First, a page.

In a decision being applauded across the world, DC Entertainment has reversed its statement that it will not allow the Superman logo to appear on a statue of Jeffrey Baldwin, a five-year-old Canadian boy who died after being abused by his grandparents.
In a tweet posted by Todd Boyce, a father of three who'd come up with the idea for a statue, and who had originally asked the comic company for permission to use the iconic "S," noted the company had changed its mind:
Baldwin had loved dressing up as Superman, his dad told the Canadian Press, and a picture of him in the superhero's costume inspired Boyce to start an Indiegogo campaign to create a memorial for the young boy. Artist and sculptor Ruth Abernethy was commissioned to work on the statue:
DC Entertainment originally refused to allow the use of the logo because they didn't want to be associated with child abuse, reported the National Post. Boyce and Abernethy had then decided they would use a "J" instead of an "S." But after a huge number of people expressed dismay and astonishment at DC's remarks, the decision was reversed, and now Baldwin's statue will hopefully be going into Toronto park in the fall.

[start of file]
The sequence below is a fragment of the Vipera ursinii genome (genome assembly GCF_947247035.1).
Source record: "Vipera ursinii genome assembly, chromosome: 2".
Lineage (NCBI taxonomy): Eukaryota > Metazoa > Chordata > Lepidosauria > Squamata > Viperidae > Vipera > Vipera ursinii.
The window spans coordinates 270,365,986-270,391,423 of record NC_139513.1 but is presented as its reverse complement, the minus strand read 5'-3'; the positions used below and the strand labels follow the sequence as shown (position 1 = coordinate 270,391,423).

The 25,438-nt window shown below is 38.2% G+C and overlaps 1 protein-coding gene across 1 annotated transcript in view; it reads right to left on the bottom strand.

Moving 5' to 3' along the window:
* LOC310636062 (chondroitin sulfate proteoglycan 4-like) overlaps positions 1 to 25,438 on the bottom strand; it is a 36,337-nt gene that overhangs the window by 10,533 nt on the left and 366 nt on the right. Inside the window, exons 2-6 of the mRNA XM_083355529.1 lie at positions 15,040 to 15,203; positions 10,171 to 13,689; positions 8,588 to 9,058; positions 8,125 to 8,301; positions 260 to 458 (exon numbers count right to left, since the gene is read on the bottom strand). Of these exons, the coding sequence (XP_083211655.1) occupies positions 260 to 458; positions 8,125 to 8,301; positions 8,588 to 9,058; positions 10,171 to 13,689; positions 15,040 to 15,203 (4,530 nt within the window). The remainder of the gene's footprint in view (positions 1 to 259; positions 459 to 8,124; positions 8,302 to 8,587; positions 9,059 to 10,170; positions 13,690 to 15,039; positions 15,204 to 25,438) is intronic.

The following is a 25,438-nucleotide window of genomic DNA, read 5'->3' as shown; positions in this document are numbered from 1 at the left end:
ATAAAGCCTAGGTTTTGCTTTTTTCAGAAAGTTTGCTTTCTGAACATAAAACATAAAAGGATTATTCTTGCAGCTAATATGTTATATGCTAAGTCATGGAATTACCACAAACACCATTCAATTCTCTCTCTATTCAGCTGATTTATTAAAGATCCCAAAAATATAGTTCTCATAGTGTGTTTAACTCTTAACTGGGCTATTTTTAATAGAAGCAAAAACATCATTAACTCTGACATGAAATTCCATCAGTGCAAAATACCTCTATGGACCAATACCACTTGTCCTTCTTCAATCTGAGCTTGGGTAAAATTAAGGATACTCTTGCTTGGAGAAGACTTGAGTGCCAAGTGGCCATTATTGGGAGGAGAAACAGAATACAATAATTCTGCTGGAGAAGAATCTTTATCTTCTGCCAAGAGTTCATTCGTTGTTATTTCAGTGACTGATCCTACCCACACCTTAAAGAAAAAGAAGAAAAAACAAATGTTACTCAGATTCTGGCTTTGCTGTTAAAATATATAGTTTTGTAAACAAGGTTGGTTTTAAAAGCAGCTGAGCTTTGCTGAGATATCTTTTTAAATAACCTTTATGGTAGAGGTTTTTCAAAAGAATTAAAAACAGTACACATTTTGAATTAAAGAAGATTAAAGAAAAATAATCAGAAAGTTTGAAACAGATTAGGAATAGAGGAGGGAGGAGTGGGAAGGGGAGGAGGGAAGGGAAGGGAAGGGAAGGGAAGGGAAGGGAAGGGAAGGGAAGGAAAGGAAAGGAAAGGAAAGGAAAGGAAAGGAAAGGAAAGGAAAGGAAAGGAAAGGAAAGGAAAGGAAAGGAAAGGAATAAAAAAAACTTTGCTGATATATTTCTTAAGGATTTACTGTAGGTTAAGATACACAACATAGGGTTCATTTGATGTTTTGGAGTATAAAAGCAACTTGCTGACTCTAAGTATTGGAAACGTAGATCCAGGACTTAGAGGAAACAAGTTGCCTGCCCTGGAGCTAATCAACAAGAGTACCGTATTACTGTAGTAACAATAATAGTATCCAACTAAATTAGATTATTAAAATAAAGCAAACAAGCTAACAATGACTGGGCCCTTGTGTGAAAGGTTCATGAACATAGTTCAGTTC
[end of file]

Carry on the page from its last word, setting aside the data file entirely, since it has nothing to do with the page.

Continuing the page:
"I think they received a lot of backlash from their fans...They described it as a maelstrom of fan uprising,'' Boyce told the Canadian Press. "They had struggled with this decision before, but based on the response that they've received they've come around to reversing it.'"
In a statement reported by the Canadian Press, DC Entertainment said, "We are honoured by the relationship that our fans have with our characters, and fully understand the magnitude of their passion. We take each request seriously and our heartfelt thoughts go out to the victims, the family and those affected. DC Entertainment uses a flexible set of criteria when we receive worthy requests such as this, and at times have reconsidered our initial stance.''
"It will be a symbol to everyone about how important it is to be diligent about reporting suspected instances of child abuse to prevent another needless death such as Jeffrey's," reads the Indiegogo campaign. "Jeffrey's statue will be constructed in a manner to allow children to interact with."
—with files from The Canadian Press